Made in Atlanta

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  • The Rap Hippies

Damn, Its Been 20 Years Since Belly


“Make sure you rise above all this madness out here. Mind elevation, f*ck that petty sh*t..”

If you were to ask any person born after 1990, “What’s one of the top hip hop movies of our time?”, I am 100% sure the majority would say Belly.

As we jump back and reflect on the infamous hip-hop movie Belly, we realize how much of an impact it had on the culture. Based in the 1990’s NYC, director Hype Williams, who at the time was just in his 20's does an amazing job at depicting the “street life” of 2 friends, played by DMX and NAS, and their trials and tribulations dealing with drugs, money, death and the lifestyle that many associated with popular rappers of the time.

Let us refresh your memory if you forgot, the movie starts out with a strip club robbery and from there, of course, we enter into a downward spiral of death and deceit as each character tries to maneuver through their own woes. Although this “dope boy” lifestyle can be seen as being the main focus of the movie, Belly was also able to tap into other realms of the young Black lifestyle in the 90’s. That life of trying to make it out of the struggle but in smarter ways. The constant showing of two different lifestyles is what makes the dynamic of this movie so different from other hip hop movies. The individual character development meshing with the interactions they have with one another, play a part in unfolding deeper meanings of this movie. Many are focused on that “get it by any means” mentaily, while others delve into preserving their good conscience instead. Even with this, Belly is still able to bring back the hip hop aspect and subtly tie it to how the characters are trying to almost maintain that “rapper” lifestyle by using original music by DMX, Method Man, Noreaga, Jay-Z, Ja Rule, etc.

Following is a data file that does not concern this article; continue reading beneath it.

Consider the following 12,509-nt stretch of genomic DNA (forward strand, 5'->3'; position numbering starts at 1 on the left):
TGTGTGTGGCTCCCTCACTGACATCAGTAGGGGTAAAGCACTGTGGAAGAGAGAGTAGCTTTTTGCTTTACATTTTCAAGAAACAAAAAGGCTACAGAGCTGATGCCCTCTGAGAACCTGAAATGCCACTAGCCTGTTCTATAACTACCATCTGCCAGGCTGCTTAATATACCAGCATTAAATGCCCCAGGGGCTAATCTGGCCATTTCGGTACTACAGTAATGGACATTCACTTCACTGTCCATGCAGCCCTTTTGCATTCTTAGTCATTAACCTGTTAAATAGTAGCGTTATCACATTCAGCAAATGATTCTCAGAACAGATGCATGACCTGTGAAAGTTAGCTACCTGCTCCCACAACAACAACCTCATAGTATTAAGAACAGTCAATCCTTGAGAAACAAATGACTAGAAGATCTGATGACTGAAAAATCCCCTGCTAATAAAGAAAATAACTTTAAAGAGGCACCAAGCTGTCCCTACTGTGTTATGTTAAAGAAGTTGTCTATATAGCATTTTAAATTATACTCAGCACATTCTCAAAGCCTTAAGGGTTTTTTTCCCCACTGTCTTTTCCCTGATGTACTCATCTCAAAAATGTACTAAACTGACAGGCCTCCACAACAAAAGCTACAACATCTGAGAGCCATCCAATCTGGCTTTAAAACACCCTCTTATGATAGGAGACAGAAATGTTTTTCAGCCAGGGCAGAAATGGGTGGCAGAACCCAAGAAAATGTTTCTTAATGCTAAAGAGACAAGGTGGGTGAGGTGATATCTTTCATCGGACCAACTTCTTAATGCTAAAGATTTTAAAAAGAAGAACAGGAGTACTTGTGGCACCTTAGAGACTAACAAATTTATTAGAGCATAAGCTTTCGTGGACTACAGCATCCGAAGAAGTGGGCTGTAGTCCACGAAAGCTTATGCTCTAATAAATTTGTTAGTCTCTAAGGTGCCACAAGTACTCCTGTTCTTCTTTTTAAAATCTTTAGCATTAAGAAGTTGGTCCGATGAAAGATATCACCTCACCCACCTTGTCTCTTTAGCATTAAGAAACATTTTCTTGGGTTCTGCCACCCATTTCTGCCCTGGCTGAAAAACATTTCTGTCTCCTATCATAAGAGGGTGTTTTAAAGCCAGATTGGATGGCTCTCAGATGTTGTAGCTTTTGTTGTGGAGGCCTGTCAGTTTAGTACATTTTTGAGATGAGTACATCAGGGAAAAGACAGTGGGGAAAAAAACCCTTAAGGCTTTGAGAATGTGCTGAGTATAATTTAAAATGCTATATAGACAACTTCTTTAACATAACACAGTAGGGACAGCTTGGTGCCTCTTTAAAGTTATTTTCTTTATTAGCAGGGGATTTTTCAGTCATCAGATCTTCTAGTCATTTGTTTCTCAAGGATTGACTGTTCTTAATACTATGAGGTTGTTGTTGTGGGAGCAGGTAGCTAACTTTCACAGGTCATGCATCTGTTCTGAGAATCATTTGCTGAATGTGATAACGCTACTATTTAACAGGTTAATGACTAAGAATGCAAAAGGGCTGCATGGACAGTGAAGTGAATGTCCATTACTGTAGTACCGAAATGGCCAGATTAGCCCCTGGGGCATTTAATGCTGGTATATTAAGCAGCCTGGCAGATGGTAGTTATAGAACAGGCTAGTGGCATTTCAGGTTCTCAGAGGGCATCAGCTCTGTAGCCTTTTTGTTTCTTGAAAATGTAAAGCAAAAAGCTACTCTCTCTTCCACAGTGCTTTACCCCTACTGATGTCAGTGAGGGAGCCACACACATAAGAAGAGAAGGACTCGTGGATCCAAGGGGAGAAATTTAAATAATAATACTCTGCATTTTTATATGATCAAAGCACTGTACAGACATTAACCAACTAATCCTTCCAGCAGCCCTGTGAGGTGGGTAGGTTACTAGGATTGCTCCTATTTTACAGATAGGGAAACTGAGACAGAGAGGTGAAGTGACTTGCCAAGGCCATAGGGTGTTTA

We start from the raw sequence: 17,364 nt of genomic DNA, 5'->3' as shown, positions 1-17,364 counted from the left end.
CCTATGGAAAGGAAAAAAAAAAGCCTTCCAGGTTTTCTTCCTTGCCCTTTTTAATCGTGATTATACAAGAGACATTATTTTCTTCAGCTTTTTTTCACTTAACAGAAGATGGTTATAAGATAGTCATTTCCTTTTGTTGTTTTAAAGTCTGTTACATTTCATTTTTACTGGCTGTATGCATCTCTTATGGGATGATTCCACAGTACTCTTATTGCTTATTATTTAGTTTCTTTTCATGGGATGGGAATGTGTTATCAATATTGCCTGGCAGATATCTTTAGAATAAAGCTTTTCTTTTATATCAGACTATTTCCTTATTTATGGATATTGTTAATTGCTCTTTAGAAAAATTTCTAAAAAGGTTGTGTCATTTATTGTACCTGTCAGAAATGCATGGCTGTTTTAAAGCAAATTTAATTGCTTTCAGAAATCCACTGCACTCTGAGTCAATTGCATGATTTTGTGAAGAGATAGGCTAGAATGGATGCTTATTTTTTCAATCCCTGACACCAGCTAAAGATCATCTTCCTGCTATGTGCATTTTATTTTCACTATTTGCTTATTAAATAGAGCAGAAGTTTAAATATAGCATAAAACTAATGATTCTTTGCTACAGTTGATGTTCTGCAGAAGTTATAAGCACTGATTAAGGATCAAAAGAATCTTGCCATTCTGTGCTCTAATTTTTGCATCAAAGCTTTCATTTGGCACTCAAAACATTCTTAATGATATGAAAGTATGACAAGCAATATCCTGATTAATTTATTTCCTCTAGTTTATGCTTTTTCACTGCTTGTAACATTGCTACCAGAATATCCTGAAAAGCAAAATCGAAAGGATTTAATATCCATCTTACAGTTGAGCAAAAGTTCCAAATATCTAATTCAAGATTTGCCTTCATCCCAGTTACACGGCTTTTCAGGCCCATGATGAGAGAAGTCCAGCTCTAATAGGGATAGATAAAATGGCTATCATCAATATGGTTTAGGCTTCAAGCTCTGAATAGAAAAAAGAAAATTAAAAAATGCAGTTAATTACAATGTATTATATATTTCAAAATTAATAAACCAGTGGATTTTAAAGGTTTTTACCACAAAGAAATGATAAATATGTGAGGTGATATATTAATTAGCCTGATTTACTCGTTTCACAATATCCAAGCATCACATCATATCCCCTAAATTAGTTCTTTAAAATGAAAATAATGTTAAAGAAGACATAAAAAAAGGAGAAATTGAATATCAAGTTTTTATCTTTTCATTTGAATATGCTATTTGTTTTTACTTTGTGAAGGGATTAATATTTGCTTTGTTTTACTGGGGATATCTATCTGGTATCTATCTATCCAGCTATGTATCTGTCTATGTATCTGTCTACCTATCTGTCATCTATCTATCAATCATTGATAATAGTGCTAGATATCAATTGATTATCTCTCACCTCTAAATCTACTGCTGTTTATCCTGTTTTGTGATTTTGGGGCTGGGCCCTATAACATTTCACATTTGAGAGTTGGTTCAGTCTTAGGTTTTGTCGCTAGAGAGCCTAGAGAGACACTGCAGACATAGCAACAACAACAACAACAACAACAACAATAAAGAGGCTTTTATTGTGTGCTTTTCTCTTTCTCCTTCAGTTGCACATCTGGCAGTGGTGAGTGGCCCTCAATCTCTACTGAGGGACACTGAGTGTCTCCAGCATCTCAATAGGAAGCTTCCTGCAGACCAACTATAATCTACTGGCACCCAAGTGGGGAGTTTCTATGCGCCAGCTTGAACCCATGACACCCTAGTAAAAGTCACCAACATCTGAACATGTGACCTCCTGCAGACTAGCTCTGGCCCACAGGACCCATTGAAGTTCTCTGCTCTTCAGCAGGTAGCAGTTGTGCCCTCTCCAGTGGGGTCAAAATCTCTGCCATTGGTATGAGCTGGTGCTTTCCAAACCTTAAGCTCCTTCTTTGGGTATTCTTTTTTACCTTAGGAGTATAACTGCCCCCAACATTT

Belly is not only considered a classic because of realistic scenes and original music but also by its cinematography. The artistry Hype Williams pulls through was something that wasn’t really seen in youth culture in the 90’s. With his use of slow pans to show depth of a scene, and statement colors, Hype adds an element that is so keen are a videographer, that many people may miss it. This ties the entire story together by giving audiences an “up close and personal” look into the lives of these characters.

And here we are… after 20 years, this movie is still one of the most riveting insights into young, black hip hop culture as a whole. This movie holds so many iconic scenes and characters that stuck with us throughout the years. It's crazy how many people haven't seen Belly, so if you're one of them who hasn't took the time to watch it by now, you've BEEN missing out, this a clear representation of Hip-Hop, and this is a representation of our culture. Get hip!